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The Wall Street Journal reports that the European Union has proposed new legislation that would toughen its ability to regulate major technology companies such as Amazon, Apple, Facebook and Google - though none of these companies are mentioned by name in the proposal.

The two bills under consideration focus on illegal content and anticompetitive behavior and would "empower regulators in some cases to levy fines of up to 6% or 10% of annual world-wide revenue, or break up big tech companies to stop certain competitive abuses."

The story goes on:  "Together, the two strands of legislation amount to the biggest potential expansion of global tech regulation in years. They aim to update decades-old laws that have largely shielded tech companies from liability for their users’ activities. The measures would also create a new set of competition rules for a cadre of digital giants that have been accused of wielding their control of online marketplaces to entrench their own positions and snuff out competitors."

The Journal points out that the UK, which is leaving the EU, "is advancing similar legislation."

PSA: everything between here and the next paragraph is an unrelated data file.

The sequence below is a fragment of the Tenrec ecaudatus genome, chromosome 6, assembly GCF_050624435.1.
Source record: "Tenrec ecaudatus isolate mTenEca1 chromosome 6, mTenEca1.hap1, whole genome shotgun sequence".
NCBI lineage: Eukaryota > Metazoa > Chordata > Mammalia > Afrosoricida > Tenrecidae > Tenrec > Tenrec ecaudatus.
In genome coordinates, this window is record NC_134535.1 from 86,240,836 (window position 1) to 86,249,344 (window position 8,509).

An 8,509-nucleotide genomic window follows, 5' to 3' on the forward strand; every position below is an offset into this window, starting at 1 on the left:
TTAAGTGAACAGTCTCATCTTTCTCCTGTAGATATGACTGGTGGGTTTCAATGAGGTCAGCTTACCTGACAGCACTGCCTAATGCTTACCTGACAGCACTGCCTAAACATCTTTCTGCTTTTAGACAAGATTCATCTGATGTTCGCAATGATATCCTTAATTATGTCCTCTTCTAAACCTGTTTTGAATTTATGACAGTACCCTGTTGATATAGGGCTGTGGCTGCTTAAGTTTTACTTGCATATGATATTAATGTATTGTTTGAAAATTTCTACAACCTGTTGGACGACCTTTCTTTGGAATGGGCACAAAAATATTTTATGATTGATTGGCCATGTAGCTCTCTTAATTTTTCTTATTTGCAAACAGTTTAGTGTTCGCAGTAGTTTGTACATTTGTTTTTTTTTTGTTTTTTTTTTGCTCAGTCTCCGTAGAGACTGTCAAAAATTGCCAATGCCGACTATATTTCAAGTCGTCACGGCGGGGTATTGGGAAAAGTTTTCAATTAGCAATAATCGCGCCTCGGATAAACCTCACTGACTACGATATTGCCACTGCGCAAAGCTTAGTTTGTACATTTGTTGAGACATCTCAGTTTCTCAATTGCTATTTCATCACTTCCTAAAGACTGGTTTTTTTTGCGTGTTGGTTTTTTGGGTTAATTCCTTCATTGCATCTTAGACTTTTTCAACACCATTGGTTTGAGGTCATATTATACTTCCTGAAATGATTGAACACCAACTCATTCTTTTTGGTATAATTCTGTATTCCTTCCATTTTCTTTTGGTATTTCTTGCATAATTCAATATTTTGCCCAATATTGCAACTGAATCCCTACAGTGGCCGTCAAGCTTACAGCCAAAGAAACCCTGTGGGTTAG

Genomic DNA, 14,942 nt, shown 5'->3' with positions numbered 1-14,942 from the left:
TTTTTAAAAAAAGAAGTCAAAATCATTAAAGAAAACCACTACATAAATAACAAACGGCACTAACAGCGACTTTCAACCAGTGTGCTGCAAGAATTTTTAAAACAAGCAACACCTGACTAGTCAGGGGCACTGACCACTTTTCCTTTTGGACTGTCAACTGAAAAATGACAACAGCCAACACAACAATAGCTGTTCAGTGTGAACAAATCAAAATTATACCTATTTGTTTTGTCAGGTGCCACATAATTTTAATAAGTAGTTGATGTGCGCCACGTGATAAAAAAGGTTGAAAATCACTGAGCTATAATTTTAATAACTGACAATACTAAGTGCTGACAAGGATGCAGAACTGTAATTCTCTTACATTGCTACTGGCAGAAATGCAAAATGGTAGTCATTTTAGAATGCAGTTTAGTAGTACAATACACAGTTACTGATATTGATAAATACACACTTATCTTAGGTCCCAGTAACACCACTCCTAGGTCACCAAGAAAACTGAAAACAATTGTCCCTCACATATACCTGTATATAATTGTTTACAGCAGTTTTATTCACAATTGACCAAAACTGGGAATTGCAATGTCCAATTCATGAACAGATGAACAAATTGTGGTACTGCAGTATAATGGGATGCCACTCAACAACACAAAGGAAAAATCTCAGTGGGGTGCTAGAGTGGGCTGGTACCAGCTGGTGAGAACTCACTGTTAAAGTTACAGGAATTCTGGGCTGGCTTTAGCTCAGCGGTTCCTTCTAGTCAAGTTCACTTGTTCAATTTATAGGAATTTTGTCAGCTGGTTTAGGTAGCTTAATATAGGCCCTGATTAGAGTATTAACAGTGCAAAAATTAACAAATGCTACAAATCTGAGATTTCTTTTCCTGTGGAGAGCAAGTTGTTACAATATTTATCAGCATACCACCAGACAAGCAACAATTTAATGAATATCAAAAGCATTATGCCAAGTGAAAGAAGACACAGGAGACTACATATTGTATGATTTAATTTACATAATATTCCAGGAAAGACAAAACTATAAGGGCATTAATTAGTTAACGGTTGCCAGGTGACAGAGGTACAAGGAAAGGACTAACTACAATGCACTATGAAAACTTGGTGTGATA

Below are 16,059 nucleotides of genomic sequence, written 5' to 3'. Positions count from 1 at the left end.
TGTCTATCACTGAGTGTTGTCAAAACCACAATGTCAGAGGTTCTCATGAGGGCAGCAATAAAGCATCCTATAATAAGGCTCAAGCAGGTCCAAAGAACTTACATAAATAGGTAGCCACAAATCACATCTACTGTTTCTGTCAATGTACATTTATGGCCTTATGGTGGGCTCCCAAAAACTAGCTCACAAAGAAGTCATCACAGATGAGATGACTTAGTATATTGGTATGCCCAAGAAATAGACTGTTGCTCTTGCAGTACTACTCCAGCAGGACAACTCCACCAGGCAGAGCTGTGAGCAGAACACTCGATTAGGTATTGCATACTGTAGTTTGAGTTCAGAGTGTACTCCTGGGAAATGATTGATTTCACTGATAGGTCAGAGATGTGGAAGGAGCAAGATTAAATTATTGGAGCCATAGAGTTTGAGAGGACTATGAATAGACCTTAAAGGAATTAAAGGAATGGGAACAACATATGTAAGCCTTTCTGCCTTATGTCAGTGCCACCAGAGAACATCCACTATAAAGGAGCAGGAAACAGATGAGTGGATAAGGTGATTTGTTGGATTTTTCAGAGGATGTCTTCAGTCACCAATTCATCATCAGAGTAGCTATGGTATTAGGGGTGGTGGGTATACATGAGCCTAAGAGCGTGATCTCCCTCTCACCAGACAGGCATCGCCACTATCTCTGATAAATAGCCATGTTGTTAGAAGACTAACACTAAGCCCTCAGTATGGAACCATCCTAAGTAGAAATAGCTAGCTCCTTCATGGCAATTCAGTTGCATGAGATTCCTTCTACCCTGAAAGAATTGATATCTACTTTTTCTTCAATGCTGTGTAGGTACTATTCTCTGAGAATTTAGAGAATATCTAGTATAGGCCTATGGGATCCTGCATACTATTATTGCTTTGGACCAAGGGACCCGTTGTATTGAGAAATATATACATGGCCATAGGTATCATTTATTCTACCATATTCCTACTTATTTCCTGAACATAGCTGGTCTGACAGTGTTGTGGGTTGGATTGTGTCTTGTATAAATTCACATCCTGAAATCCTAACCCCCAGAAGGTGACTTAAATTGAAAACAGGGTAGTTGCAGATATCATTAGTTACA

KC's View:

The story makes the point that it could takes years to haggle over these proposals.  One thing seems sure - there are a bunch of lobbyists who are going to have full employment for as long as the debate lasts.

It seems at least possible that some version of these proposals will be entertained by US lawmakers, many of whom seem to share the EU's hostility to big tech.  

The kinds of fines being proposed here strike me as very steep - in some cases, they could wipe out a company's profit.  But if nothing else, the EU is getting the tech giants' attention, and that's a good thing.  It is part of what Tom Furphy and I discussed in today's Innovation Conversation, which I hope you'll watch.   These are critical issues - not just for the tech sector, but for our cultural, social and political fabric.